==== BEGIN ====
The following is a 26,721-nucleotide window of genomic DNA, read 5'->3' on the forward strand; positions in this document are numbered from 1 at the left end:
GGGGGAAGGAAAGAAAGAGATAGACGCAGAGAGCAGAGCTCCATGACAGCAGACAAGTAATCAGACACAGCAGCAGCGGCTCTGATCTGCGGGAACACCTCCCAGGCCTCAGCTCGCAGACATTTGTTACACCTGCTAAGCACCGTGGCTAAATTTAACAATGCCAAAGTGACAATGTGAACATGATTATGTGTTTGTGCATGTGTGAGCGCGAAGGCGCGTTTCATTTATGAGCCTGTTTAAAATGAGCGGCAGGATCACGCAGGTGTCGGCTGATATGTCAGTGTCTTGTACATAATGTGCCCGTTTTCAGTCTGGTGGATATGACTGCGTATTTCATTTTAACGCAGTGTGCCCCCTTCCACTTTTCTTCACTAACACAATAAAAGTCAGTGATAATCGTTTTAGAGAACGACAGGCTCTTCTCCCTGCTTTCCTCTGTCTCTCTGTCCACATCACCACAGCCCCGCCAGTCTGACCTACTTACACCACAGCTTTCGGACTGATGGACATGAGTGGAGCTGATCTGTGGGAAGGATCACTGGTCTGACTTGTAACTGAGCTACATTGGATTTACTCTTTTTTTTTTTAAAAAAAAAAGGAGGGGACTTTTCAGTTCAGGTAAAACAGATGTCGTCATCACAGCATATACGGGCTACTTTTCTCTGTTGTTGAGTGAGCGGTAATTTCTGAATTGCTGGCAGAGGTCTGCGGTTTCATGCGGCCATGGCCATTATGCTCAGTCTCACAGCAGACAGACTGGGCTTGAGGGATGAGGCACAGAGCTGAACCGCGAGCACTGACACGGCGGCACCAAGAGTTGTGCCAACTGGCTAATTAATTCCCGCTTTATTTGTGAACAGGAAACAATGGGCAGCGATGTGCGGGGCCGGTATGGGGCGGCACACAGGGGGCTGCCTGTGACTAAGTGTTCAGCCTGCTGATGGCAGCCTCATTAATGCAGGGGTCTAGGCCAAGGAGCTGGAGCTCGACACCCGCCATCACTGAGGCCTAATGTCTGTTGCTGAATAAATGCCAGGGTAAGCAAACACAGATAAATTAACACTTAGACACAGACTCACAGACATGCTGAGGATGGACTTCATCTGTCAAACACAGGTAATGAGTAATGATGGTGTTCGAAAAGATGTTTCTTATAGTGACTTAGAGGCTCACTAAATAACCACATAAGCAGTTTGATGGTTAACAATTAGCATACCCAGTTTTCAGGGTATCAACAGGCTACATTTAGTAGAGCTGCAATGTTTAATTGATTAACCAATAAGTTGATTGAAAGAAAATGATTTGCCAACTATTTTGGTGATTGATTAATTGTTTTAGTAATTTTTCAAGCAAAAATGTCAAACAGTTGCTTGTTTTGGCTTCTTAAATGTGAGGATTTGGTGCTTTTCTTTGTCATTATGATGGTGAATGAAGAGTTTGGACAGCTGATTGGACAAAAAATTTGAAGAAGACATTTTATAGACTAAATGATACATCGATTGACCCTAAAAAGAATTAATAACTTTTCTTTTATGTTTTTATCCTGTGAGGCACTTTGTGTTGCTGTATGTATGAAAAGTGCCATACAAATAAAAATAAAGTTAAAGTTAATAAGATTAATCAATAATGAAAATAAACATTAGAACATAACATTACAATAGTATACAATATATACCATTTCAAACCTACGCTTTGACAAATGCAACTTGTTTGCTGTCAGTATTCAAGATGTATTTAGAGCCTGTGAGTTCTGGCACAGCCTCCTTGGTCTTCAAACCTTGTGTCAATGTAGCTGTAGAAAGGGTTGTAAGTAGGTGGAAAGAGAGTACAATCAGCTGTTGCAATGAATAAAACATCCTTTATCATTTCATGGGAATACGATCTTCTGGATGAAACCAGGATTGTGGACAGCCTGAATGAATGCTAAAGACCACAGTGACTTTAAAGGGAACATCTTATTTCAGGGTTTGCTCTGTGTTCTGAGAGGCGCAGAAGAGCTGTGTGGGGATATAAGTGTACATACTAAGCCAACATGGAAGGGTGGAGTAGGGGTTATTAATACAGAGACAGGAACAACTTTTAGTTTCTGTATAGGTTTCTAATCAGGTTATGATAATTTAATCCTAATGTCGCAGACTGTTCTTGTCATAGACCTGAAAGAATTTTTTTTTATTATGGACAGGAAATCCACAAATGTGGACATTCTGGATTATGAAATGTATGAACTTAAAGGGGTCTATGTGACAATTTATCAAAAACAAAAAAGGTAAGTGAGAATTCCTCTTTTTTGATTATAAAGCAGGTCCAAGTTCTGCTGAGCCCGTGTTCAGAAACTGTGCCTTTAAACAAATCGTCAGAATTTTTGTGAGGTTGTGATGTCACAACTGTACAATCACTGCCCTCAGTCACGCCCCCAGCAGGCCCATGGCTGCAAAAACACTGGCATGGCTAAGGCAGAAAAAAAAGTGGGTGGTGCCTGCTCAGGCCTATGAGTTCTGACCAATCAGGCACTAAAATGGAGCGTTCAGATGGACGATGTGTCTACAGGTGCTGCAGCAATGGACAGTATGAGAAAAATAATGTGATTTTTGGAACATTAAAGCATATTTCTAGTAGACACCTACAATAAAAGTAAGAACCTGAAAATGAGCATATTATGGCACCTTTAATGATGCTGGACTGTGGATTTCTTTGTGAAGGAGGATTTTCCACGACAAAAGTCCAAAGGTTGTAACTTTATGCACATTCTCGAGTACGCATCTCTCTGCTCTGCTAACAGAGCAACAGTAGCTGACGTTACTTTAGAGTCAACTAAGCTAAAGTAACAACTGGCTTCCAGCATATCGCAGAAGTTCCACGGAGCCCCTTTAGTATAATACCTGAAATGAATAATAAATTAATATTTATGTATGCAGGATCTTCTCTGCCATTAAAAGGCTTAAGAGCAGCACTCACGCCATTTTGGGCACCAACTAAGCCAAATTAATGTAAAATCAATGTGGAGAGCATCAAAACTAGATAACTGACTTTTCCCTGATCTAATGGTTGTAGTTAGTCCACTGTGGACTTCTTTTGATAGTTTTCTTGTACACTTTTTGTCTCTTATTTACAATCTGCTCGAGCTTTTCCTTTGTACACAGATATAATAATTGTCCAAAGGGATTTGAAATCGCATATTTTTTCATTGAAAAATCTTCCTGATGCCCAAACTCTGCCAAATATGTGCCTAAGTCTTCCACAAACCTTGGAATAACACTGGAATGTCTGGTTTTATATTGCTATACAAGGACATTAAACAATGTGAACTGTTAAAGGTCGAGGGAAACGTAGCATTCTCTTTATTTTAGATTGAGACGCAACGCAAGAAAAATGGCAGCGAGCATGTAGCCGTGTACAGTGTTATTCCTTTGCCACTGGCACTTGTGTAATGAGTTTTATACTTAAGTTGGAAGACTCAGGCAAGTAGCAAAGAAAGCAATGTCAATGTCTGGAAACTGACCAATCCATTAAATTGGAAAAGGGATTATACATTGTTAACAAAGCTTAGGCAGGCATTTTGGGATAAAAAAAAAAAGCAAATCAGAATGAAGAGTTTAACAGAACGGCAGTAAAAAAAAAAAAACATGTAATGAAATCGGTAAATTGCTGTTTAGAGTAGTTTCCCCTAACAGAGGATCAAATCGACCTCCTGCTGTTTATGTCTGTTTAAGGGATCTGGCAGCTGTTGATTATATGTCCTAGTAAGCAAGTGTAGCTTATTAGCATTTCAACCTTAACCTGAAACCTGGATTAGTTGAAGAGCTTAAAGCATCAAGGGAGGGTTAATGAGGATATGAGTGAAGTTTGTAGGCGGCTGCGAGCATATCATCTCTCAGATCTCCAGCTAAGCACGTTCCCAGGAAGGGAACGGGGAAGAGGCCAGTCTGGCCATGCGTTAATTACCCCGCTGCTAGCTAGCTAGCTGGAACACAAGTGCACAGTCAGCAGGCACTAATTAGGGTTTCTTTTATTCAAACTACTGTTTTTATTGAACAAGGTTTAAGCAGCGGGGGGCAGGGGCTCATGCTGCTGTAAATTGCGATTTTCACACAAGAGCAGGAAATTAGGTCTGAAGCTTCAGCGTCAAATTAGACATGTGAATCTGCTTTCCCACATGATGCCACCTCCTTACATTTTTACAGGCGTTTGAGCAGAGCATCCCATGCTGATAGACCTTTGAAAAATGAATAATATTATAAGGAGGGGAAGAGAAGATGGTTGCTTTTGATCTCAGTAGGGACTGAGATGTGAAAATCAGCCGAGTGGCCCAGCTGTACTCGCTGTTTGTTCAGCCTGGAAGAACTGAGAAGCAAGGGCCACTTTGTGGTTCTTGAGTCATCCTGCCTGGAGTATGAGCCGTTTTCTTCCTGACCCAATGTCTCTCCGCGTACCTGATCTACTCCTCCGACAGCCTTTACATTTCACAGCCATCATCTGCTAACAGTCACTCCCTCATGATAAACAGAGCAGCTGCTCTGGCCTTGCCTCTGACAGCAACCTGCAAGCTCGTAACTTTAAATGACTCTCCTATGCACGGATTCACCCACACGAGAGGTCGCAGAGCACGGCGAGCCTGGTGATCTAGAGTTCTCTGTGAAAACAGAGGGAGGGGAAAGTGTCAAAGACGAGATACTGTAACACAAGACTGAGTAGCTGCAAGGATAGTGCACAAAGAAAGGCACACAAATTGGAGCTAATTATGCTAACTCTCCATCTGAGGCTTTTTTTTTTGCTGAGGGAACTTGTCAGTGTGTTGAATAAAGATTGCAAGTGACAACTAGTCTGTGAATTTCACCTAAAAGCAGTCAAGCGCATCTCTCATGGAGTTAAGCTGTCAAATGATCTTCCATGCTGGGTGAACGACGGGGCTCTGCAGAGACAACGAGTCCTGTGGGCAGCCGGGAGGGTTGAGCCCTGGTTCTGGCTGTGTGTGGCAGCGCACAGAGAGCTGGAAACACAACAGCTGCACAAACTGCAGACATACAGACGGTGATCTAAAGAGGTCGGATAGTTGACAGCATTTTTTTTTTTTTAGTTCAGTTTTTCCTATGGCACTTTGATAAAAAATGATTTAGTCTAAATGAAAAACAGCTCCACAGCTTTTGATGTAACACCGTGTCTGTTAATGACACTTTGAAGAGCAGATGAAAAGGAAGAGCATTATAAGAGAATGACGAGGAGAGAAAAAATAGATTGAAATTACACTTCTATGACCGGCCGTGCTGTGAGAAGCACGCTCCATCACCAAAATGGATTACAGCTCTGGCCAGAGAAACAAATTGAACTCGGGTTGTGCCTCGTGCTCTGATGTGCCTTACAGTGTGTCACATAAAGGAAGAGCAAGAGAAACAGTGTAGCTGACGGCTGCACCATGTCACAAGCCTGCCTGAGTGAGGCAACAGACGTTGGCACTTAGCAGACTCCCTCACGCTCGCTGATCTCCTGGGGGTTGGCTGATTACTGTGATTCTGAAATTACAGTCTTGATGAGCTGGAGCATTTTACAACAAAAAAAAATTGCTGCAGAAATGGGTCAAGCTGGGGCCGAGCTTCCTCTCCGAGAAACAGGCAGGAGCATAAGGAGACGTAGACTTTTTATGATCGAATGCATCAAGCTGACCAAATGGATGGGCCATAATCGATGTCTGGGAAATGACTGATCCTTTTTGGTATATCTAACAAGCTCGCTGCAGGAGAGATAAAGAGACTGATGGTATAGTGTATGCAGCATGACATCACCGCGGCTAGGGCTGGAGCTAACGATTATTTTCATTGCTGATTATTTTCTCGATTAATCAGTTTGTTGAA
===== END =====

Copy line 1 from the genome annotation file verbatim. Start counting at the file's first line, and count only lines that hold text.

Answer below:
The following is a 26,721-nucleotide window of genomic DNA, read 5'->3' on the forward strand; positions in this document are numbered from 1 at the left end: